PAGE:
ON THE T OP OF THE ROCK 239
chief owners of the oaves. Our pleasure wai greatA therefore, when the Hadji and some of his followers paid us a visit that night and told us that work should start in the largest cave the next morning for our benefit. That was good news, indeed, as Richardson could not wait more than another day. It was another good move for the Hadji and his Pangtima-ship, and I told Richardson he ought to give it him forthwith.
The next morning we climbed to the top of the rock. It was hard work climbing Over the brittle rocks and up perpendicular and shaky ladders. On reaching the summit we got a splendid view of the surrounding country, and could plainly see the distant sea ; but all else was thick, billowy forest, dotted at long intervals with limestone ridges, also covered with forest Here we found the holA(c) on the top of the large cave, and stretching across it were two long, thick " bflian " logs, to which the natives were now fastening their long rattan ladders before descending them to collect the nests. We crept along the log* and listened to the everlasting twittering far below; but, although we could see nothing but pitchy A**f the thought of what was below made me soon crawl back with a very shaky feeling in my legs.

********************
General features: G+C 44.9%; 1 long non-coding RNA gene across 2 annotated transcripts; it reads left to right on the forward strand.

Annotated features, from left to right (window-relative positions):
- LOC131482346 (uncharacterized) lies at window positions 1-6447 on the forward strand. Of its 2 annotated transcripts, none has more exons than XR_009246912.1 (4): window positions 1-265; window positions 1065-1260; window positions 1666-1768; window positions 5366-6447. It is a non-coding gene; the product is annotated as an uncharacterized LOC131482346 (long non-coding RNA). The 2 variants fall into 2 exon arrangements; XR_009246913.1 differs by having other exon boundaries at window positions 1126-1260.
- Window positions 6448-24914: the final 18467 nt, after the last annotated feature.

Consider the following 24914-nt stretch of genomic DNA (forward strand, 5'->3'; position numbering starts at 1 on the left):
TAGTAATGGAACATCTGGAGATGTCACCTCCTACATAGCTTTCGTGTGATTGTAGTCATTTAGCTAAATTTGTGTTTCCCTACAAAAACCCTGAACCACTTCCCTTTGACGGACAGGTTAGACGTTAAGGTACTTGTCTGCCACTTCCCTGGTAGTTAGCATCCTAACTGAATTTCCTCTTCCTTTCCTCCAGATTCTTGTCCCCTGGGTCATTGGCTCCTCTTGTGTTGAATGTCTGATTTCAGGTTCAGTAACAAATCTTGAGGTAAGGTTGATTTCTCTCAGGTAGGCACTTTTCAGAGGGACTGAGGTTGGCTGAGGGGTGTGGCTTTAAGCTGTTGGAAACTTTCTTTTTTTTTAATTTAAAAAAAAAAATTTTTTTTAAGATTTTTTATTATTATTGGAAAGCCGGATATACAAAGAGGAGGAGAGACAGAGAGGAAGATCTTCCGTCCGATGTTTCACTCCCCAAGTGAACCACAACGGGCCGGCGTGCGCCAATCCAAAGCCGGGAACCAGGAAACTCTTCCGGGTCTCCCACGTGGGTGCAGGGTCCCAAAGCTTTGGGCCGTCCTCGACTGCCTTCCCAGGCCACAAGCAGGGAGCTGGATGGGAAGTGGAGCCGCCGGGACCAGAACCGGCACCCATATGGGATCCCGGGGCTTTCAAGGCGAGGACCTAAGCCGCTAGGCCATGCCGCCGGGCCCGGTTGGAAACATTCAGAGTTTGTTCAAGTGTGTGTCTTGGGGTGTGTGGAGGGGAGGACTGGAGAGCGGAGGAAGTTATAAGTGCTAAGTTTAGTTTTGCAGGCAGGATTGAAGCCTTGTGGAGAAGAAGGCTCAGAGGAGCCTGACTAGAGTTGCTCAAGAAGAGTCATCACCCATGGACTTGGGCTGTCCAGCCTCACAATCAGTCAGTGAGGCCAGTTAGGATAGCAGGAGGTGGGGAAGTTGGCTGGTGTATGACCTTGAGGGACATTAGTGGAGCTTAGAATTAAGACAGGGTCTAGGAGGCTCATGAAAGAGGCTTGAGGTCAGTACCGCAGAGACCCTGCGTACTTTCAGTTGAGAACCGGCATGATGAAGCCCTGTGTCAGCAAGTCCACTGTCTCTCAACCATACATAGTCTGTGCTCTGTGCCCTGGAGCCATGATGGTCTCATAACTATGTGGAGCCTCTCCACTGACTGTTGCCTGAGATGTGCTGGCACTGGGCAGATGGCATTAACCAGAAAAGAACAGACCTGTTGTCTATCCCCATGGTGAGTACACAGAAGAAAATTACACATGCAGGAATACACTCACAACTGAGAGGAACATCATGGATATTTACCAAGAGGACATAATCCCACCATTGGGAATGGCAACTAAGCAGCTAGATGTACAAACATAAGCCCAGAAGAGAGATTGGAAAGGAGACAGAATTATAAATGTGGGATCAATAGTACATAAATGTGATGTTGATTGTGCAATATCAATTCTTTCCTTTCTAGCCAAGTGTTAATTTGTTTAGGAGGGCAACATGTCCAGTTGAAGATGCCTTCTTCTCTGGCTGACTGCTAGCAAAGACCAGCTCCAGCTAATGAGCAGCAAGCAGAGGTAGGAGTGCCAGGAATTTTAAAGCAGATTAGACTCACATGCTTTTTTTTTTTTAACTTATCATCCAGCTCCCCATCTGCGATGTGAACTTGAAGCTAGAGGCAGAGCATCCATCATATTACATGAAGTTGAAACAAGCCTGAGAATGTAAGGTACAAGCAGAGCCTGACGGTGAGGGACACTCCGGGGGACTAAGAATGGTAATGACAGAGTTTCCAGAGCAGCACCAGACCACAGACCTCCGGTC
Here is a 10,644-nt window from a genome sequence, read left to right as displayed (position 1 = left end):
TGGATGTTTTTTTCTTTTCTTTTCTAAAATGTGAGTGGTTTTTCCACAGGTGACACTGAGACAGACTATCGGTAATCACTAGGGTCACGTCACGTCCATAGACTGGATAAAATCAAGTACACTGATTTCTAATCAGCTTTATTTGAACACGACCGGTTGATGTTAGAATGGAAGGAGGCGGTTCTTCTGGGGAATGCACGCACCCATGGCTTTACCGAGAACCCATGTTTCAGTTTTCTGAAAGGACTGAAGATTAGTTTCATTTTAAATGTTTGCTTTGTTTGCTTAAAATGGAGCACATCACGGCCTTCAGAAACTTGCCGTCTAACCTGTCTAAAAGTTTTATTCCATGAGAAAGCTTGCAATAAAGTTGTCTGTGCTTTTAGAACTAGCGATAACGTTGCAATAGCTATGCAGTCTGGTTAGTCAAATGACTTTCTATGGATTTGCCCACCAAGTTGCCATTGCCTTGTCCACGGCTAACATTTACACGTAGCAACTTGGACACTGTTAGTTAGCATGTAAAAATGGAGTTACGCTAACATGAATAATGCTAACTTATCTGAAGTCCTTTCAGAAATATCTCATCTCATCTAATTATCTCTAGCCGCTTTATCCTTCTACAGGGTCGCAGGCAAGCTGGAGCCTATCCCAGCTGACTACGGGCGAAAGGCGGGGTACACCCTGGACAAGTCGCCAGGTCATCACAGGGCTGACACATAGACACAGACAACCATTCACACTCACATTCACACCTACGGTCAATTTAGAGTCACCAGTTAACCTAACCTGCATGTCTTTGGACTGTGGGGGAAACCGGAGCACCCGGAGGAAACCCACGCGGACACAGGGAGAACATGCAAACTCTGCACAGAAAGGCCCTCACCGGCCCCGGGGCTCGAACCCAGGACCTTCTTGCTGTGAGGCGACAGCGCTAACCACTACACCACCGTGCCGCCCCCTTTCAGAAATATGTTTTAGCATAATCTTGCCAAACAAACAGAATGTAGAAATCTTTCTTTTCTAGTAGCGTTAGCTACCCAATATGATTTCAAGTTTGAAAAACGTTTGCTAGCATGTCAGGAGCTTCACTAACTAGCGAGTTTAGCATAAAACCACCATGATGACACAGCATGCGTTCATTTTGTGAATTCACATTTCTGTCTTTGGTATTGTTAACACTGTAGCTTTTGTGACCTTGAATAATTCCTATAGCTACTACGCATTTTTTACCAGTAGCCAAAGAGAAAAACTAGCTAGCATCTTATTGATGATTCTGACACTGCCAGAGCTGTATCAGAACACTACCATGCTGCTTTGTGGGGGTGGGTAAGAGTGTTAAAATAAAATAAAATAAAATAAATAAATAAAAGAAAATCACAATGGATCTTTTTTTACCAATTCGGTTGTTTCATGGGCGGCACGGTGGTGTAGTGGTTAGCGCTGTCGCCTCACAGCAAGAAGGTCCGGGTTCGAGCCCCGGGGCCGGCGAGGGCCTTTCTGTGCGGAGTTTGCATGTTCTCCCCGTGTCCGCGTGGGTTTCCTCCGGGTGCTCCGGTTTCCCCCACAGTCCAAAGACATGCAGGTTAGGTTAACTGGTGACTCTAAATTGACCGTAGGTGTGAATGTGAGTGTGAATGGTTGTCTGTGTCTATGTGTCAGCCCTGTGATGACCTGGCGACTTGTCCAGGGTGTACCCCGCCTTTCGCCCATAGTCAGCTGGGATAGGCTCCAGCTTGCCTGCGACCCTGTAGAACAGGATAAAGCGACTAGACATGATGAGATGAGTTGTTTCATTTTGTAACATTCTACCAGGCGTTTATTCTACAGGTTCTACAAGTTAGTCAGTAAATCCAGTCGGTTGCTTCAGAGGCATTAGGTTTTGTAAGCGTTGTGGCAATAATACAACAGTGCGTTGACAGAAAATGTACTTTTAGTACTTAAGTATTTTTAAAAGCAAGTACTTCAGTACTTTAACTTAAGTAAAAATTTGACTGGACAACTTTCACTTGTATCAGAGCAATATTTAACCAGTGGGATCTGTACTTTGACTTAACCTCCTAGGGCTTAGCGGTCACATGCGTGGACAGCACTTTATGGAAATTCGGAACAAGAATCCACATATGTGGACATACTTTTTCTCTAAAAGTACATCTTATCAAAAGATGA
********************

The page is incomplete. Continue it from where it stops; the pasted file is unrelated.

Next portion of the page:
We then descended again till we came to the mouth of a curious cave, which was practically a dark chasm at our feet. We climbed down into